BCP38 is mainly about the use of ingress filtering to block forged IP packets, that is: filtering applied where packets come into a network, usually one operated by a commercial provider who specializes in that service.
Why not block where packets leave a network -- called egress filtering?
Well, you can do that too, but that is necessarily under the control of the person who operates that machine or network -- and they may be, purposefully or by accident -- the Bad Actor you're trying to protect the Internet against; leaving the filtering up to them guarantees that the actual Bad Guys won't do it.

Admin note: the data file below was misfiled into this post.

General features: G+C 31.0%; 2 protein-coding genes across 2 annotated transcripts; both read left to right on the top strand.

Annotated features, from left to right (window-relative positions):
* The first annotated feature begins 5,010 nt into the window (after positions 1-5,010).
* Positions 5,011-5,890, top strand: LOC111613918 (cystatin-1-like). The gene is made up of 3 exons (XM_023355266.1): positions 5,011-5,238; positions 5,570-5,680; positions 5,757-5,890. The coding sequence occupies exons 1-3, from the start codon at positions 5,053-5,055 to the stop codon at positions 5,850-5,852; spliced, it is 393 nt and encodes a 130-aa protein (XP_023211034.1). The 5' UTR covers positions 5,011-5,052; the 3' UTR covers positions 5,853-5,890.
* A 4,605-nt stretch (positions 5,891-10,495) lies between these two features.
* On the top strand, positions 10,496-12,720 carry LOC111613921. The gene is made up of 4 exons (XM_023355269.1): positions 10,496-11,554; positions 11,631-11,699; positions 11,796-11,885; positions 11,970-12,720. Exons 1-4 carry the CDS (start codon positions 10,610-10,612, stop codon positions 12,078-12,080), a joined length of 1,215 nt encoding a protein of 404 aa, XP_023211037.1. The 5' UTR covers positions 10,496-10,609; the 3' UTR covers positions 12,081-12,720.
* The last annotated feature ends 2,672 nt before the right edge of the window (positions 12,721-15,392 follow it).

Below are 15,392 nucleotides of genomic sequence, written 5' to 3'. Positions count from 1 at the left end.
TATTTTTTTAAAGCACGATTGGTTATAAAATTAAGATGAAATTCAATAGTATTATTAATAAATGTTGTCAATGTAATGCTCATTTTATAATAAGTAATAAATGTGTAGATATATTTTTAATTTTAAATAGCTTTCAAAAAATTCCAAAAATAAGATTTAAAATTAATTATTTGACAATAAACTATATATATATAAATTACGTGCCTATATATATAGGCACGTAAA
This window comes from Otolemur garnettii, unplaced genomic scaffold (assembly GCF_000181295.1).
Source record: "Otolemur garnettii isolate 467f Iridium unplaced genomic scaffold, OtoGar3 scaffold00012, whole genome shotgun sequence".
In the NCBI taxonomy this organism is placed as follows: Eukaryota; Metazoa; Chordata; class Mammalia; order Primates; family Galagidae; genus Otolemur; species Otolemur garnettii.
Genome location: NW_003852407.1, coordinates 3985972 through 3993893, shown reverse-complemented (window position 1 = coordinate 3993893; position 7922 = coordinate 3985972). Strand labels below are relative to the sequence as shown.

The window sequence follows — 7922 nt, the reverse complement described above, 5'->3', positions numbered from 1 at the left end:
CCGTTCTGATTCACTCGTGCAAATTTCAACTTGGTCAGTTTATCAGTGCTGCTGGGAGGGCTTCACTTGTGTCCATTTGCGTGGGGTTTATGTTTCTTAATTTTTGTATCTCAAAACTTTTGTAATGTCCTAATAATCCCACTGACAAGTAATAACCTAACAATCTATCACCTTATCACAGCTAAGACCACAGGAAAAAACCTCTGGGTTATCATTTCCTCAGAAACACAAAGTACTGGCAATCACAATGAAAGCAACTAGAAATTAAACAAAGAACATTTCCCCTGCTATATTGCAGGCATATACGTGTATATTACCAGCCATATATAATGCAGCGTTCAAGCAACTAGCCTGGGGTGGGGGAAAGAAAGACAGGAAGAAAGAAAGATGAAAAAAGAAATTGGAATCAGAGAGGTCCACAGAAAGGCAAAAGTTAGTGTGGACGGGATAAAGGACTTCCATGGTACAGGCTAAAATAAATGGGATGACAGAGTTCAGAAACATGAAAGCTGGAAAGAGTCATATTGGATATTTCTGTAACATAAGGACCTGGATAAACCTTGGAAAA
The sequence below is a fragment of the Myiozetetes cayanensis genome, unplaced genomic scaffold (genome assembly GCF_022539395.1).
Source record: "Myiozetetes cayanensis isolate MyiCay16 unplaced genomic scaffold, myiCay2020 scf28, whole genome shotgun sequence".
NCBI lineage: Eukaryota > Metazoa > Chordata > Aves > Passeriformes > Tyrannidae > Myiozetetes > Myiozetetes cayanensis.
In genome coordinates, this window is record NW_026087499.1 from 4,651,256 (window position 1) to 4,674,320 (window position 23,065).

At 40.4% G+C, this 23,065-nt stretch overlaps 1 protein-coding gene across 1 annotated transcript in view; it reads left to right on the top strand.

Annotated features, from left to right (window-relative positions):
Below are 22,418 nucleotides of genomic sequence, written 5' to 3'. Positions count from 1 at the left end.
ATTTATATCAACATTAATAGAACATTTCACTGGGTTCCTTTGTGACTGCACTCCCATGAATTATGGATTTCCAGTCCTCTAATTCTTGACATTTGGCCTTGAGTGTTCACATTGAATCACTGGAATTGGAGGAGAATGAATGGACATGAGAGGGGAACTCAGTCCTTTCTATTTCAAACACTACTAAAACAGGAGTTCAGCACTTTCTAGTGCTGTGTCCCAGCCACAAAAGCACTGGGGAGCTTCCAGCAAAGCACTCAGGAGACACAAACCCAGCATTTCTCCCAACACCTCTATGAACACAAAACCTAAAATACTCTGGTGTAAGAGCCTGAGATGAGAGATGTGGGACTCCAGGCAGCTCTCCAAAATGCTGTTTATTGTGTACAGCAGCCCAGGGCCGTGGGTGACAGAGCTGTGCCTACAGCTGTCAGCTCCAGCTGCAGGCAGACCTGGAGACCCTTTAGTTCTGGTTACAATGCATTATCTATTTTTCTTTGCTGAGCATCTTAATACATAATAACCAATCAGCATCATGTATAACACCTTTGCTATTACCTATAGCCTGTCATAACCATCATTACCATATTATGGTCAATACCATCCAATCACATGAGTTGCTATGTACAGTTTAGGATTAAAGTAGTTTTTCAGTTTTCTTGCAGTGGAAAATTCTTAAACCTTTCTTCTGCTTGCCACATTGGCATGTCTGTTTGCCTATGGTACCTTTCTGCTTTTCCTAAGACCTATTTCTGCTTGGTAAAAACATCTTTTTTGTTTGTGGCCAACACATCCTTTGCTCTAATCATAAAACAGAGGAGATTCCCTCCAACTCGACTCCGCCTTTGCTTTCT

Egress filtering, applied, say, in a CPE router, can in fact do some good, filtering forged attack packets which might come from a trojan-horse program which a user doesn't know is on his or her computer, but overall, while useful, it is not as important as convincing commercial network providers, both transit and providers to end users -- like Road Runner, Comcast, U-Verse, and the like -- to implement ingress filtering wherever possible.
If you operate a large, but still end-user network, as many colleges and larger business enterprises do, you may find it useful to do both: egress filter at your edge routers, and ingress filter at your incoming connection aggregators, if you can.